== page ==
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RICHARD GROSSMAN v. COMMISSIONER POLICE (07/29/83)

SUPERIOR COURT OF PENNSYLVANIA


filed: July 29, 1983.

RICHARD GROSSMAN, APPELLANT,
v.
COMMISSIONER OF POLICE

No. 813 PHILADELPHIA, 1980 Appeal from an Order of March 7, 1980, in the Court of Common Pleas, Criminal Division, of Philadelphia County, No. 789-13714.

COUNSEL

Jacob S. Richman, Philadelphia, for appellant.

Douglas B. Fox, Assistant District Attorney, Philadelphia, for appellee.

Hester, Johnson and Popovich, JJ. Johnson, J., concurs in the result.

Author: Hester

[ 318 Pa. Super. Page 585]

This is an appeal from the Order of March 7, 1980, denying appellant's Petition for Reconsideration of Application for Return of Money.

The facts of the case are as follows:

On August 7, 1978, the Narcotics Unit of the Philadelphia Police Department, pursuant to a search warrant, searched the residence of Rochelle Spector, appellant's girlfriend, at 384 Tomlinson Place, Philadelphia, Pennsylvania. Appellant

[ 318 Pa. Super. Page 586]

    was present with Rochelle Spector during the search and both were arrested and charged with various violations of the drug laws. Among the items seized by the police were $111,450.00 in cash, seven (7) pounds of marijuana and thirty-four (34) slips of paper containing writings and numerals.

Appellant was found not guilty of the various drug charges. He then petitioned the lower court for the return of the $111,450.00.

On March 21, 1979, a hearing was held regarding appellant's application. The testimony was as follows:

Sergeant Thomas Valenti testified that he had been assigned to the Narcotics Unit of the Philadelphia Police Department since October 28, 1970. He received formal training in drug trafficking and had conducted or supervised numerous investigations into marijuana trafficking. After reviewing the slips from this case, he testified, "These are the records, these are the records, from my experience, of someone doing multi-bundles (one bundle-25 pounds)". Valenti stated that he has seen such records kept in many drug cases. At the top of many of the slips was the word "Red" which referred to a type of marijuana. There were indications on the slips as to the amounts of money which had been paid. Many of the slips had names and numbers associated with them, such as "Ed; Jeff, 1 at 4-10, Mik, 2, 4-25." There was a line through the "4-25" and the notation "paid". There were notations such as "Jeff -- 1.410 paid, PR would be $105.00." The records were kept in such detail as to reflect small amounts (quarter ounces) for the appellant's personal use.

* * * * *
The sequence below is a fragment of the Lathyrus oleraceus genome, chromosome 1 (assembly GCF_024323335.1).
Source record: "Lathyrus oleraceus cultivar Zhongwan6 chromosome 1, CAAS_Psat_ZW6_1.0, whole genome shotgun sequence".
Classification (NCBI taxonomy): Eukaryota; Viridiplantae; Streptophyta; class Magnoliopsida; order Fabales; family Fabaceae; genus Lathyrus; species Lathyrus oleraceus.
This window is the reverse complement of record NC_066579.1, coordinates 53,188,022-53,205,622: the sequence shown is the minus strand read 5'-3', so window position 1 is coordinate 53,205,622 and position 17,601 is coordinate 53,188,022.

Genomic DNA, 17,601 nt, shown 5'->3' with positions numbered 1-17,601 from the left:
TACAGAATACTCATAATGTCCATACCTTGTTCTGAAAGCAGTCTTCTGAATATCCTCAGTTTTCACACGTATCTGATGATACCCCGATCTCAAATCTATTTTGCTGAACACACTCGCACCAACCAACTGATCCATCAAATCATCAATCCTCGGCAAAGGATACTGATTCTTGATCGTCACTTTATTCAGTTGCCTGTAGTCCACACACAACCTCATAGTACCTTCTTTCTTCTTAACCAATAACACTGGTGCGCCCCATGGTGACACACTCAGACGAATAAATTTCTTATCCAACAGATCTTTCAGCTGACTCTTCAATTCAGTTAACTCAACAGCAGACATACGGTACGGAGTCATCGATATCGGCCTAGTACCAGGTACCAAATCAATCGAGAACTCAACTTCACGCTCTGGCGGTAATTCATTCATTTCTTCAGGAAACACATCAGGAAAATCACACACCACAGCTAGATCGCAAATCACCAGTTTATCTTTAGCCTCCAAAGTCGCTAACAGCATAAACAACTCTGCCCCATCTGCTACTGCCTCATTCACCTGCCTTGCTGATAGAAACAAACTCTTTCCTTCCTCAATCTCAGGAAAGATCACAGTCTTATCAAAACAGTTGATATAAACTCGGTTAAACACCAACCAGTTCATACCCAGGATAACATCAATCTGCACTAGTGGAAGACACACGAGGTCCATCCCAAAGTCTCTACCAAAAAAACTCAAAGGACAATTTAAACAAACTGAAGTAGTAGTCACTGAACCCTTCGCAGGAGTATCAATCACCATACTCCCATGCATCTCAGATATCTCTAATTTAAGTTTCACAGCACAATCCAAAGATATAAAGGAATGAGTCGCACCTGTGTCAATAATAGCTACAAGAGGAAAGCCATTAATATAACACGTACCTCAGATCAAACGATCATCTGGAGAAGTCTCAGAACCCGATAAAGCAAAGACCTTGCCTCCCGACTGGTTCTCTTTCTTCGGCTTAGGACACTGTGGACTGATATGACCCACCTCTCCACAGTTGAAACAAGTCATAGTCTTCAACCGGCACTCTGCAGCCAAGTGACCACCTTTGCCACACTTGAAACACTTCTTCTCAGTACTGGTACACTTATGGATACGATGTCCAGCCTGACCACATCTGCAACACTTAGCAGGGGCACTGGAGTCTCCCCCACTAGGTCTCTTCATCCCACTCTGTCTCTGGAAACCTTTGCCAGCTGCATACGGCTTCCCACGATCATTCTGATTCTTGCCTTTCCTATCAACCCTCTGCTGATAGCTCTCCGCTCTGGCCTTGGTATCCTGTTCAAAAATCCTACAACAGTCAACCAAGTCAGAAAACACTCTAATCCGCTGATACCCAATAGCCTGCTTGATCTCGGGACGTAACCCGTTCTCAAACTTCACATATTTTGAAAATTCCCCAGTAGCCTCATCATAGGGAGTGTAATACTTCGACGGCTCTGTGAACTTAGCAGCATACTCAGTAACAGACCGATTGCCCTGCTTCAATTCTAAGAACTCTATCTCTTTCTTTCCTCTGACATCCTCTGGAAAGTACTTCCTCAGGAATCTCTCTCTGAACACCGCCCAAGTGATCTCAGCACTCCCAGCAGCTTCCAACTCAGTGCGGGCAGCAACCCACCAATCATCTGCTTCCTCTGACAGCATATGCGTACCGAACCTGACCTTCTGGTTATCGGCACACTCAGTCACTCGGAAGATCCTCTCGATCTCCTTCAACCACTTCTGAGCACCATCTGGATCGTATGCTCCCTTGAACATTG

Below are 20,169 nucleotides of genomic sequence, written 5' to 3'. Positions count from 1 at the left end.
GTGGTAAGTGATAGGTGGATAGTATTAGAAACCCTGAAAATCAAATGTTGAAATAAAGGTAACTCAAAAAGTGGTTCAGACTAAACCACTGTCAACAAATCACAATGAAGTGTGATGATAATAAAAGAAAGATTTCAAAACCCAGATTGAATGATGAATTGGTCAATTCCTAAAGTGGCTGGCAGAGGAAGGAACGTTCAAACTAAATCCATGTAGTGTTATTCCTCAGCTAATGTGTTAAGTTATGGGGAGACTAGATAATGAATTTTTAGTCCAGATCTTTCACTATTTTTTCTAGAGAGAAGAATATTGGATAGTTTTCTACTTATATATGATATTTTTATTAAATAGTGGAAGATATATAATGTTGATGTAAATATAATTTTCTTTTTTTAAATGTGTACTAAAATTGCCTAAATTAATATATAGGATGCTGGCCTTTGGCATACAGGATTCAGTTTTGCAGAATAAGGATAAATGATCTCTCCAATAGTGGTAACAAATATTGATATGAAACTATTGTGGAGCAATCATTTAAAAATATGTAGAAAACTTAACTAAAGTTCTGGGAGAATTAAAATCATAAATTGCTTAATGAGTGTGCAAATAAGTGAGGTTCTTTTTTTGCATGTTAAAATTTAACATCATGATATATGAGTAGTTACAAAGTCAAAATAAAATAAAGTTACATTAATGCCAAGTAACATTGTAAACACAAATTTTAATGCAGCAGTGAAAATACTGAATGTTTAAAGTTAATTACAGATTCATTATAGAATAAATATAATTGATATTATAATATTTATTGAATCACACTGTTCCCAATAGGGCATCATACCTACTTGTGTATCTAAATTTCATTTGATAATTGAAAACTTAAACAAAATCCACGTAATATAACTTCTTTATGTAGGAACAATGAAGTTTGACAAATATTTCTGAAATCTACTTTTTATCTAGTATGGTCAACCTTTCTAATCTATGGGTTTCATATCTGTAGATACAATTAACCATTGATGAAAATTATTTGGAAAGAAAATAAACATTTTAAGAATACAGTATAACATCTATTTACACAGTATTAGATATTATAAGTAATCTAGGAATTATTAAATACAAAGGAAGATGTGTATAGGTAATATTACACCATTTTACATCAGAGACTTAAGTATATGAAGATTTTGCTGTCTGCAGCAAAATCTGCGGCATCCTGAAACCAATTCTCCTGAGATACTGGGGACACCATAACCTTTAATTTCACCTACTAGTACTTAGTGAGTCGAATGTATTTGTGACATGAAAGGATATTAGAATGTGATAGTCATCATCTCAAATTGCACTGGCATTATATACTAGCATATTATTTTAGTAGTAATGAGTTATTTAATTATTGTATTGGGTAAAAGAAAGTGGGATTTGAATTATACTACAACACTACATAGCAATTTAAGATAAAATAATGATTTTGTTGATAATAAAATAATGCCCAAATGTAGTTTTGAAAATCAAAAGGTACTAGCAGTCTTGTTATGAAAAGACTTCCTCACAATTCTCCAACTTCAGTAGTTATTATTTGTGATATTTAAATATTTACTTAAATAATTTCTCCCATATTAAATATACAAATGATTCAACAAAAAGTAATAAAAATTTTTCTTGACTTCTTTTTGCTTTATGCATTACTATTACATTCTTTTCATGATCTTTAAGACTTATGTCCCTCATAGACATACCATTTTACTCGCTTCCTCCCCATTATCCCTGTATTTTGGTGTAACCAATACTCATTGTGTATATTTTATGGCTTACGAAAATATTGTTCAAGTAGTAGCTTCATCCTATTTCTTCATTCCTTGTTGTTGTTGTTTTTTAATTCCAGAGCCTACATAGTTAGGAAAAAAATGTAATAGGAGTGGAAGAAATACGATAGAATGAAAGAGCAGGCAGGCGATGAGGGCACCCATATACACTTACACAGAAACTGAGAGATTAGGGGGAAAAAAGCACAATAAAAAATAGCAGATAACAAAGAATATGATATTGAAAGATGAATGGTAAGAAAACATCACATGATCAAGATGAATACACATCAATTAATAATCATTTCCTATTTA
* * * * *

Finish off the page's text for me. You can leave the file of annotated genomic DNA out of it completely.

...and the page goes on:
Sergeant Valenti testified that he had never found anyone who possessed seven (7) pounds of marijuana for personal use. He estimated that the street value of 591 pounds of marijuana (the value of sale indicated on the slips) sold in ounce quantities, was $472,000.00, and if that amount were sold in pound quantities, it would yield approximately $236,000.00. He also stated that if one purchased 591 pounds of baled marijuana, the cost would be $118,000.00.

[ 318 Pa. Super. Page 587]

Bernard Hall, an investigative accountant who had been employed by the Internal Revenue Service for approximately twenty-five (25) years, stated that he analyzed the slips. It was his opinion that they were records of a marijuana sales operation. His analysis, made from an examination of the slips, as well as a reconstruction of the slips missing from sequence, indicated sales of approximately 3,125 pounds of marijuana at a selling price of $1,210,938.00. The slips contained figures such as "5 at 400" or "5 at 380". These indicated the quantity of marijuana sold and the selling price. Also, Hall stated the figures on the slips were obviously a running account of the balance owed on a particular sale by the person to whom the marijuana was sold on credit. However, the records were not complete and the 3,125 figure was based on a projection of the reconstructed missing records. Excluding all estimates and projections, Hall stated that records indicated sales of 591 pounds of marijuana at a cost of $234,000.00. Hall further stated that the slips he examined indicate the balances disclosed thereon were outstanding; that in his experience such records were destroyed as soon as the amount due was paid. Hall also indicated that persons dealing in large amounts of marijuana have a large working cash fund.

Appellant raises two issues on appeal. These are: 1) whether the evidence is sufficient to establish that the $111,450.00 is derivative contraband; and 2) whether there are any appealable Orders prior to the Order of denial of appellant's Petition for Reconsideration.